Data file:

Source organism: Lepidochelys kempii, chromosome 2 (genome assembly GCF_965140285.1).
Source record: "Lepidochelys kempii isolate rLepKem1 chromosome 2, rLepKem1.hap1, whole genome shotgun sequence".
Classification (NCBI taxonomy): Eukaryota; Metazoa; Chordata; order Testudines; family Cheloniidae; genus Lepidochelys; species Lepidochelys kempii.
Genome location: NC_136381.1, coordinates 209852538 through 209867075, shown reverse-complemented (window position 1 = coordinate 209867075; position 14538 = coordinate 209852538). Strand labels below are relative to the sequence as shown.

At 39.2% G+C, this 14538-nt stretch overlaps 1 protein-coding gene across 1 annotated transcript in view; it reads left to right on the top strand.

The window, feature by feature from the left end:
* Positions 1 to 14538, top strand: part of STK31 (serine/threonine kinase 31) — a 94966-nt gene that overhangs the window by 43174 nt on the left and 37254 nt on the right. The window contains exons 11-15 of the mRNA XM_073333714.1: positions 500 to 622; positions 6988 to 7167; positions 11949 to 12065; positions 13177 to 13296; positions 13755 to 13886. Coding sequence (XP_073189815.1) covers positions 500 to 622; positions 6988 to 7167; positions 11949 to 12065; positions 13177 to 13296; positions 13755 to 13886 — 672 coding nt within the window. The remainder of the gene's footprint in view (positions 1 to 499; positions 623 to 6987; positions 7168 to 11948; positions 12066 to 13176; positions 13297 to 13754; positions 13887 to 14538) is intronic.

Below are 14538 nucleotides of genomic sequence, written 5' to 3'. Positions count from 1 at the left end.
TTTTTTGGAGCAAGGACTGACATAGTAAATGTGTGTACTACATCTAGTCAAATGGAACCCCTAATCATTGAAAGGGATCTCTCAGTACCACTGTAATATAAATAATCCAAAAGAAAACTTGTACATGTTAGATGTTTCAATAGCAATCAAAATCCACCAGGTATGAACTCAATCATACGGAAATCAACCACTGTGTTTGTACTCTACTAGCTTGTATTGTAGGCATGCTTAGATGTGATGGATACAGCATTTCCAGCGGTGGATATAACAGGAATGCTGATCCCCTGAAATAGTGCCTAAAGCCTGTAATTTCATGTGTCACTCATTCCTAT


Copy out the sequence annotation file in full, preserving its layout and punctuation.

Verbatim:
Source organism: Lepidochelys kempii, chromosome 2 (genome assembly GCF_965140285.1).
Source record: "Lepidochelys kempii isolate rLepKem1 chromosome 2, rLepKem1.hap1, whole genome shotgun sequence".
Classification (NCBI taxonomy): Eukaryota; Metazoa; Chordata; order Testudines; family Cheloniidae; genus Lepidochelys; species Lepidochelys kempii.
Genome location: NC_136381.1, coordinates 209852538 through 209867075, shown reverse-complemented (window position 1 = coordinate 209867075; position 14538 = coordinate 209852538). Strand labels below are relative to the sequence as shown.

At 39.2% G+C, this 14538-nt stretch overlaps 1 protein-coding gene across 1 annotated transcript in view; it reads left to right on the top strand.

The window, feature by feature from the left end:
* Positions 1 to 14538, top strand: part of STK31 (serine/threonine kinase 31) — a 94966-nt gene that overhangs the window by 43174 nt on the left and 37254 nt on the right. The window contains exons 11-15 of the mRNA XM_073333714.1: positions 500 to 622; positions 6988 to 7167; positions 11949 to 12065; positions 13177 to 13296; positions 13755 to 13886. Coding sequence (XP_073189815.1) covers positions 500 to 622; positions 6988 to 7167; positions 11949 to 12065; positions 13177 to 13296; positions 13755 to 13886 — 672 coding nt within the window. The remainder of the gene's footprint in view (positions 1 to 499; positions 623 to 6987; positions 7168 to 11948; positions 12066 to 13176; positions 13297 to 13754; positions 13887 to 14538) is intronic.

Below are 14538 nucleotides of genomic sequence, written 5' to 3'. Positions count from 1 at the left end.
TTTTTTGGAGCAAGGACTGACATAGTAAATGTGTGTACTACATCTAGTCAAATGGAACCCCTAATCATTGAAAGGGATCTCTCAGTACCACTGTAATATAAATAATCCAAAAGAAAACTTGTACATGTTAGATGTTTCAATAGCAATCAAAATCCACCAGGTATGAACTCAATCATACGGAAATCAACCACTGTGTTTGTACTCTACTAGCTTGTATTGTAGGCATGCTTAGATGTGATGGATACAGCATTTCCAGCGGTGGATATAACAGGAATGCTGATCCCCTGAAATAGTGCCTAAAGCCTGTAATTTCATGTGTCACTCATTCCTAT